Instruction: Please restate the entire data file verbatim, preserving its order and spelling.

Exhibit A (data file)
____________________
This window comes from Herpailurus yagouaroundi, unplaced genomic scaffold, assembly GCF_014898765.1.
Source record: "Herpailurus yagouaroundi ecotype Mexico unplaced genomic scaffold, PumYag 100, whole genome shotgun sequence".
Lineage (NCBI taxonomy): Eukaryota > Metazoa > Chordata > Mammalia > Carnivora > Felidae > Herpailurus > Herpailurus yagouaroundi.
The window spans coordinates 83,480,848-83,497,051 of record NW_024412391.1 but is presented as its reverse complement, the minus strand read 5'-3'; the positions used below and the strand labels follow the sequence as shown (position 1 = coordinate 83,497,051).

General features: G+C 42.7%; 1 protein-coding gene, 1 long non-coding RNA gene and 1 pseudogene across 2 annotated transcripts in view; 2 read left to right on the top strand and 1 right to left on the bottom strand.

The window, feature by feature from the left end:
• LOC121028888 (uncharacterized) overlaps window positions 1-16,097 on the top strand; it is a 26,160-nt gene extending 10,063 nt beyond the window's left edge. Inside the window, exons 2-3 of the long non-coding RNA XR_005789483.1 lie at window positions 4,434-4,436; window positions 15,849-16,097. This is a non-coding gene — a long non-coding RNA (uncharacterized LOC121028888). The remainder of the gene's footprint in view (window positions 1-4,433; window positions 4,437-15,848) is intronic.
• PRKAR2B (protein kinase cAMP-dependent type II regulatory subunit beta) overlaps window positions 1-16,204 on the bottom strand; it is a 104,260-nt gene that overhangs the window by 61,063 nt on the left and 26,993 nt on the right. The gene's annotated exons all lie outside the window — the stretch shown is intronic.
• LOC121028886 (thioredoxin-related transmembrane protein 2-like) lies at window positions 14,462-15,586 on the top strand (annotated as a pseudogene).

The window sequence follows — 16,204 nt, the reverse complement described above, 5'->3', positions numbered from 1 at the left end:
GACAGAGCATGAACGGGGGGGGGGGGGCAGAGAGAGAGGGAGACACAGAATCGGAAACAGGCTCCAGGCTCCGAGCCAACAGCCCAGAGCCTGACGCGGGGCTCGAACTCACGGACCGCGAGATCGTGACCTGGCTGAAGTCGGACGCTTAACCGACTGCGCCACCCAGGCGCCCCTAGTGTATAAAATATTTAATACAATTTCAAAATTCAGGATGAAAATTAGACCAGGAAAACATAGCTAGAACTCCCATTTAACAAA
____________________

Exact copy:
This window comes from Herpailurus yagouaroundi, unplaced genomic scaffold, assembly GCF_014898765.1.
Source record: "Herpailurus yagouaroundi ecotype Mexico unplaced genomic scaffold, PumYag 100, whole genome shotgun sequence".
Lineage (NCBI taxonomy): Eukaryota > Metazoa > Chordata > Mammalia > Carnivora > Felidae > Herpailurus > Herpailurus yagouaroundi.
The window spans coordinates 83,480,848-83,497,051 of record NW_024412391.1 but is presented as its reverse complement, the minus strand read 5'-3'; the positions used below and the strand labels follow the sequence as shown (position 1 = coordinate 83,497,051).

General features: G+C 42.7%; 1 protein-coding gene, 1 long non-coding RNA gene and 1 pseudogene across 2 annotated transcripts in view; 2 read left to right on the top strand and 1 right to left on the bottom strand.

The window, feature by feature from the left end:
• LOC121028888 (uncharacterized) overlaps window positions 1-16,097 on the top strand; it is a 26,160-nt gene extending 10,063 nt beyond the window's left edge. Inside the window, exons 2-3 of the long non-coding RNA XR_005789483.1 lie at window positions 4,434-4,436; window positions 15,849-16,097. This is a non-coding gene — a long non-coding RNA (uncharacterized LOC121028888). The remainder of the gene's footprint in view (window positions 1-4,433; window positions 4,437-15,848) is intronic.
• PRKAR2B (protein kinase cAMP-dependent type II regulatory subunit beta) overlaps window positions 1-16,204 on the bottom strand; it is a 104,260-nt gene that overhangs the window by 61,063 nt on the left and 26,993 nt on the right. The gene's annotated exons all lie outside the window — the stretch shown is intronic.
• LOC121028886 (thioredoxin-related transmembrane protein 2-like) lies at window positions 14,462-15,586 on the top strand (annotated as a pseudogene).

The window sequence follows — 16,204 nt, the reverse complement described above, 5'->3', positions numbered from 1 at the left end:
GACAGAGCATGAACGGGGGGGGGGGGGCAGAGAGAGAGGGAGACACAGAATCGGAAACAGGCTCCAGGCTCCGAGCCAACAGCCCAGAGCCTGACGCGGGGCTCGAACTCACGGACCGCGAGATCGTGACCTGGCTGAAGTCGGACGCTTAACCGACTGCGCCACCCAGGCGCCCCTAGTGTATAAAATATTTAATACAATTTCAAAATTCAGGATGAAAATTAGACCAGGAAAACATAGCTAGAACTCCCATTTAACAAA